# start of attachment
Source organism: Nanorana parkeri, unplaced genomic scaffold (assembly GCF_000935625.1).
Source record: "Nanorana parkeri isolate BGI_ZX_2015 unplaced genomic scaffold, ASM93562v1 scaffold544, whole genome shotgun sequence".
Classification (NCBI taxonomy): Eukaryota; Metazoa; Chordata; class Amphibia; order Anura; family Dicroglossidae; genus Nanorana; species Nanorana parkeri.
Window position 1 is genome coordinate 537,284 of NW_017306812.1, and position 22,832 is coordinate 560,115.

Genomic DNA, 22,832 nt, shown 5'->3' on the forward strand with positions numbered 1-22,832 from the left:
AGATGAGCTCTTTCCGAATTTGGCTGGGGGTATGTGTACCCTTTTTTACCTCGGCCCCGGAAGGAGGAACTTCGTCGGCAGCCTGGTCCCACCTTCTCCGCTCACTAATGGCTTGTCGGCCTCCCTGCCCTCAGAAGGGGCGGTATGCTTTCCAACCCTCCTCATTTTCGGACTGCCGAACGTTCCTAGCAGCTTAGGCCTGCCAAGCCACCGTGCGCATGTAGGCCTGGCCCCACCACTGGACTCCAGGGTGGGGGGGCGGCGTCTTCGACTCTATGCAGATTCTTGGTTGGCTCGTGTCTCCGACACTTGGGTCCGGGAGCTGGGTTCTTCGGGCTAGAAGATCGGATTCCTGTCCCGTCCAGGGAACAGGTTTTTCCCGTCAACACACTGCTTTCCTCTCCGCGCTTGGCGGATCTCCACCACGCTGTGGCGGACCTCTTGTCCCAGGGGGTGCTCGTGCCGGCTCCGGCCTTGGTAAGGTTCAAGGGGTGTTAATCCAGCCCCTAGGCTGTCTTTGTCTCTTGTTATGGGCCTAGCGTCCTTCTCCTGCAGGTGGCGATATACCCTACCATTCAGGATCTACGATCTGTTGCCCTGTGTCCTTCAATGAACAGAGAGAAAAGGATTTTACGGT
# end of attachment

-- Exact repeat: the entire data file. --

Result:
Source organism: Nanorana parkeri, unplaced genomic scaffold (assembly GCF_000935625.1).
Source record: "Nanorana parkeri isolate BGI_ZX_2015 unplaced genomic scaffold, ASM93562v1 scaffold544, whole genome shotgun sequence".
Classification (NCBI taxonomy): Eukaryota; Metazoa; Chordata; class Amphibia; order Anura; family Dicroglossidae; genus Nanorana; species Nanorana parkeri.
Window position 1 is genome coordinate 537,284 of NW_017306812.1, and position 22,832 is coordinate 560,115.

Genomic DNA, 22,832 nt, shown 5'->3' on the forward strand with positions numbered 1-22,832 from the left:
AGATGAGCTCTTTCCGAATTTGGCTGGGGGTATGTGTACCCTTTTTTACCTCGGCCCCGGAAGGAGGAACTTCGTCGGCAGCCTGGTCCCACCTTCTCCGCTCACTAATGGCTTGTCGGCCTCCCTGCCCTCAGAAGGGGCGGTATGCTTTCCAACCCTCCTCATTTTCGGACTGCCGAACGTTCCTAGCAGCTTAGGCCTGCCAAGCCACCGTGCGCATGTAGGCCTGGCCCCACCACTGGACTCCAGGGTGGGGGGGCGGCGTCTTCGACTCTATGCAGATTCTTGGTTGGCTCGTGTCTCCGACACTTGGGTCCGGGAGCTGGGTTCTTCGGGCTAGAAGATCGGATTCCTGTCCCGTCCAGGGAACAGGTTTTTCCCGTCAACACACTGCTTTCCTCTCCGCGCTTGGCGGATCTCCACCACGCTGTGGCGGACCTCTTGTCCCAGGGGGTGCTCGTGCCGGCTCCGGCCTTGGTAAGGTTCAAGGGGTGTTAATCCAGCCCCTAGGCTGTCTTTGTCTCTTGTTATGGGCCTAGCGTCCTTCTCCTGCAGGTGGCGATATACCCTACCATTCAGGATCTACGATCTGTTGCCCTGTGTCCTTCAATGAACAGAGAGAAAAGGATTTTACGGT